Non-Convex Methods for Discovering High-Dimensional Structures in Big and Corrupted Data
Project Summary
Discovering structure in high-dimensional data, such as images, videos and 3D point clouds, has become an essential part of scientific discovery in many disciplines, including machine learning, computer vision, pattern recognition, and signal processing. This has motivated extraordinary advances in the past decade, including various sparse and low-rank modeling methods based on convex optimization with provable theoretical guarantees of correct recovery. However, existing theory and algorithms rely on the assumption that high-dimensional data can be well approximated by low-dimensional structures. While this assumption is adequate for some datasets, e.g., images of faces under varying illumination, it may be violated in many emerging datasets, e.g., 3D point clouds. The goal of this project is to develop a mathematical modeling framework and associated non-convex optimization tools for discovering high-dimensional structures in big and corrupted data. This project will develop provably correct and scalable optimization algorithms for learning a union of high-dimensional subspaces from big and corrupted data. The proposed algorithms will be based on a novel framework called Dual Principal Component Pursuit that, instead of learning a basis for each subspace, seeks to learn a basis for their orthogonal complements. In sharp contrast with existing sparse and low-rank methods, which require both the dimensions of the subspaces and the percentage of outliers to be sufficiently small, the proposed framework will lead to results where even subspaces of the highest possible dimension (i.e., hyperplanes) can be correctly recovered from highly corrupted data. This will be achieved by solving a family of non-convex sparse representation problems whose analysis will require the development of novel theoretical results to guarantee the correct recovery of the subspaces from corrupted data. The project will also develop scalable algorithms for solving these non-convex optimization problems and study conditions for their convergence to the global optimum. These algorithms will be evaluated in two major applications in computer vision: segmentation of point clouds and clustering of image categorization datasets.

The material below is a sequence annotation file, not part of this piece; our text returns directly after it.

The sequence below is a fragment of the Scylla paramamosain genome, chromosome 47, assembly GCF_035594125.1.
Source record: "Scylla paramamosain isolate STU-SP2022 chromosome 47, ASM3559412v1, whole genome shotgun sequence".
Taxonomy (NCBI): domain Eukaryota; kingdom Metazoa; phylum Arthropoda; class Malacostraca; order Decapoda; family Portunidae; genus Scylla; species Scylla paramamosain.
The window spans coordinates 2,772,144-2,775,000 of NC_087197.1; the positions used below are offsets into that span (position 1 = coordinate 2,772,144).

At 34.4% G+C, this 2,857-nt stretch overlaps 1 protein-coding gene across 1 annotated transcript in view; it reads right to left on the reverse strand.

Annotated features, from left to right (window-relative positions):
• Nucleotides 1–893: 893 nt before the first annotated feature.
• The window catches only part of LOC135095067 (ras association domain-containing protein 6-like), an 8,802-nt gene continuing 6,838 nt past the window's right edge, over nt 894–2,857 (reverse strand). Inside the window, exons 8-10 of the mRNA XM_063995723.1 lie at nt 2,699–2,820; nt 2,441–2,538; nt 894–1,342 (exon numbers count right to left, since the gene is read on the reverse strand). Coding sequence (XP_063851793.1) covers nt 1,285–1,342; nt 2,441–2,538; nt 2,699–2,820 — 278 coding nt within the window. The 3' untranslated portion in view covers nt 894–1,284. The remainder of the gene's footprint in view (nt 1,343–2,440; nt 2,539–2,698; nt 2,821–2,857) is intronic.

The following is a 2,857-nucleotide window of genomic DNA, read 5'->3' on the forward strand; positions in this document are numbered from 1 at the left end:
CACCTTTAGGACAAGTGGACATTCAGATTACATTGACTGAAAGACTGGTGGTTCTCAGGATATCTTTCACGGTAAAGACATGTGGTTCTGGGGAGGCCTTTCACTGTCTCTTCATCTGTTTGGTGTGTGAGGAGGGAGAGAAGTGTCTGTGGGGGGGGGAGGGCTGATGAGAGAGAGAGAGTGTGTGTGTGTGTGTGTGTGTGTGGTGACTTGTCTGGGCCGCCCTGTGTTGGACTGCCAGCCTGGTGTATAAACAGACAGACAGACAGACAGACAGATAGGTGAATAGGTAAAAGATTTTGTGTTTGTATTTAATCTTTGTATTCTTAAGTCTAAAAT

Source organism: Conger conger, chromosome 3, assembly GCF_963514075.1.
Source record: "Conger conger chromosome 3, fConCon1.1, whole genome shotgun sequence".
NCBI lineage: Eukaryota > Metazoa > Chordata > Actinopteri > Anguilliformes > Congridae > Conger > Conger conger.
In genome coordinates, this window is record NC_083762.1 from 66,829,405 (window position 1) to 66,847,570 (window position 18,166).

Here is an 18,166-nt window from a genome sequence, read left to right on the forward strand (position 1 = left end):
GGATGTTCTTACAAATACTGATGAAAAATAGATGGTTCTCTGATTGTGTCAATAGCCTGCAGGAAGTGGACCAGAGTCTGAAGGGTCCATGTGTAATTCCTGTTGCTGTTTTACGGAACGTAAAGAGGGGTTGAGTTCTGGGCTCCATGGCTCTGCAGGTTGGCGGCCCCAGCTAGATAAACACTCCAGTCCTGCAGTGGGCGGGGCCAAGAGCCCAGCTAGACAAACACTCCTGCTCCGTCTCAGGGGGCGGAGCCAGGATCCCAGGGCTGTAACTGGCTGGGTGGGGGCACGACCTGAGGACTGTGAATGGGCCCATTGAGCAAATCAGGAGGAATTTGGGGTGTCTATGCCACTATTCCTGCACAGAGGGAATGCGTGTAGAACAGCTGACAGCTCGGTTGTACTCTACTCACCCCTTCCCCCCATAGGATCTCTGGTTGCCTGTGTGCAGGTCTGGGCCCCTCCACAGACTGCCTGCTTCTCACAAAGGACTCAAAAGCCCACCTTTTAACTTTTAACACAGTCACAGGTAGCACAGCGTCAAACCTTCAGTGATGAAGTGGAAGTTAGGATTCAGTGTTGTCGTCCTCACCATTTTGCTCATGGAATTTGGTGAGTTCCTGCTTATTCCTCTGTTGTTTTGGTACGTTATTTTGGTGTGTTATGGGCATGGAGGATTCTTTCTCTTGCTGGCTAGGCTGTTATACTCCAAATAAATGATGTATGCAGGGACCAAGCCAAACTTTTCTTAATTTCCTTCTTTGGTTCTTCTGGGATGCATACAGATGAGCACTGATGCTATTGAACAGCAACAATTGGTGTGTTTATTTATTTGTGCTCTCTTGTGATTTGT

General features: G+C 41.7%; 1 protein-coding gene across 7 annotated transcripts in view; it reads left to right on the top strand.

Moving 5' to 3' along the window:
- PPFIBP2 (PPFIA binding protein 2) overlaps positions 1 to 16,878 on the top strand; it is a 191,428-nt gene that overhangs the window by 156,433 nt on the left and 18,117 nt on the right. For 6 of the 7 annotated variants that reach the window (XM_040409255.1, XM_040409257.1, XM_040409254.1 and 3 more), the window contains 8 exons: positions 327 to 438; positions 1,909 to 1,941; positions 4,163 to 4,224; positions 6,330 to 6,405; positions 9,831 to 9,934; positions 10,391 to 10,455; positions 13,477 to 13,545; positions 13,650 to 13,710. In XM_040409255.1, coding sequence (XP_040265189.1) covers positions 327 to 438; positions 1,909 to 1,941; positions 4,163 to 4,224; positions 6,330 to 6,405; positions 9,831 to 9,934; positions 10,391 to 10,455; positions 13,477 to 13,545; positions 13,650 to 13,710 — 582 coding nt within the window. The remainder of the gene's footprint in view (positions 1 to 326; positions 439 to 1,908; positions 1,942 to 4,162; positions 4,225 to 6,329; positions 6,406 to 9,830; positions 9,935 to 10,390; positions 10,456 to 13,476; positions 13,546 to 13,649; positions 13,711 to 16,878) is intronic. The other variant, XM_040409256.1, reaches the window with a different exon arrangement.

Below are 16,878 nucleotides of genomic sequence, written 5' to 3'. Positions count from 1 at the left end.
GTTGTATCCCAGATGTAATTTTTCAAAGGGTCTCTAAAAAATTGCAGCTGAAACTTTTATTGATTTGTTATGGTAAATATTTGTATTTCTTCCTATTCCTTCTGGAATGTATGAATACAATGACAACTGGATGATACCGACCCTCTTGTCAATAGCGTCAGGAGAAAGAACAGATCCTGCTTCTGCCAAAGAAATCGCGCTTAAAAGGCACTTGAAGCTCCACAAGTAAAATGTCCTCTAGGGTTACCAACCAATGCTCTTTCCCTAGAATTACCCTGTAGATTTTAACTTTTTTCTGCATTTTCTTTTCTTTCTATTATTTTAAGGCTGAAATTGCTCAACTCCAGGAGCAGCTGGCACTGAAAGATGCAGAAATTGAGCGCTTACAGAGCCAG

Detecting Outliers in a High-dimensional Subspace
In [1,2], we studied and developed an L1-based non-convex optimization technique, called Dual Principal Component Pursuit (DPCP), which can be applied to single as well as multiple subspace learning. The method is motivated by the fact that state-of-the-art subspace methods for outlier rejection, such as Outlier Pursuit (Xu et al. 2010), Self-Expressiveness approaches (Soltanokotabi et al. 2011), or RANSAC (Fischler and Bolles 1981), as well as state-of-the-art subspace clustering methods, such as Sparse Subspace Clustering (Elhamifar and Vidal, 2009,2013), and Low-Rank Subspace Clustering (Liu et al. 2010), require the dimension of the subspace to be sufficiently small, and thus fail for high-dimensional subspaces, such as hyperplanes (subspaces of codimension 1). DPCP fills that gap in the literature by solving a non-convex L1 problem on the sphere, whose global solution is a vector orthogonal to the subspace (e.g., the normal vector to the subspace, if the subspace is a hyperplane). We proved that the non-convex problem can be solved through a sequence of linear programs, which minimize the same L1 objective locally on a sequence of tangent spaces to the sphere. We showed that the solutions of these linear programs converge to the global minimum of the non-convex problem in a finite number of steps. By repeating this process as many times as the codimension of the subspace, a basis for the orthogonal complement of the subspace is found. As experiments with real and synthetic data demonstrated, DPCP was able to advance the state-of-the-art in the context of outlier rejection in principal component analysis.
Clustering in a Union of Hyperplanes
In [3,4] we extended the theoretical analysis and algorithms of DPCP to the case where the data are drawn from of a union of hyperplanes. We proposed a sequential hyperplane learning algorithm which first learns the dominant hyperplane H1 by applying DPCP to the data, then computes the normval vector to the second dominant hyperplane H2 and so on. The extensive theoretical analysis in [3,4] reveals that as long as there are enough points in the dataset from the dominant hyperplane H1 (as compared to points from other hyperplanes), then the normal vector to H1 is the unique up to sign solution to the L1 non-convex problem. Moreover, this solution can be provably computed by the efficient algorithms developed for DPCP. To compute the normal vector to H2, instead of removing points that are close to H1, a procedure that is known to be sensitive to the choice of the thresholding parameter, we weight all points according to their distance to the estimated normal to H1, and then solve the non-convex problem on the weighted data. Experiments on synthetic data show that our algorithm dramatically improves the performance of similar sequential algorithms based on traditional approaches such as RANSAC or modern methods such as REAPER.
Acknowledgement
Work supported by NSF grant 1704458.
Publications
[1]
M. C. Tsakiris and R. Vidal.
Dual Principal Component Pursuit
ICCV Workshop on Robust Subspace Learning and Computer Vision 2015.
[2]
M. C. Tsakiris and R. Vidal.
Dual Principal Component Pursuit
Journal of Machine Learning Research (JMLR) 2018.
[3]
M. C. Tsakiris and R. Vidal.
Hyperplane Clustering via Dual Principal Component Pursuit
International Conference on Machine Learning (ICML) 2017.
[4]
M. C. Tsakiris and R. Vidal.
Hyperplane Clustering via Dual Principal Component Pursuit
arXiv:1706.01604v2[cs.CV].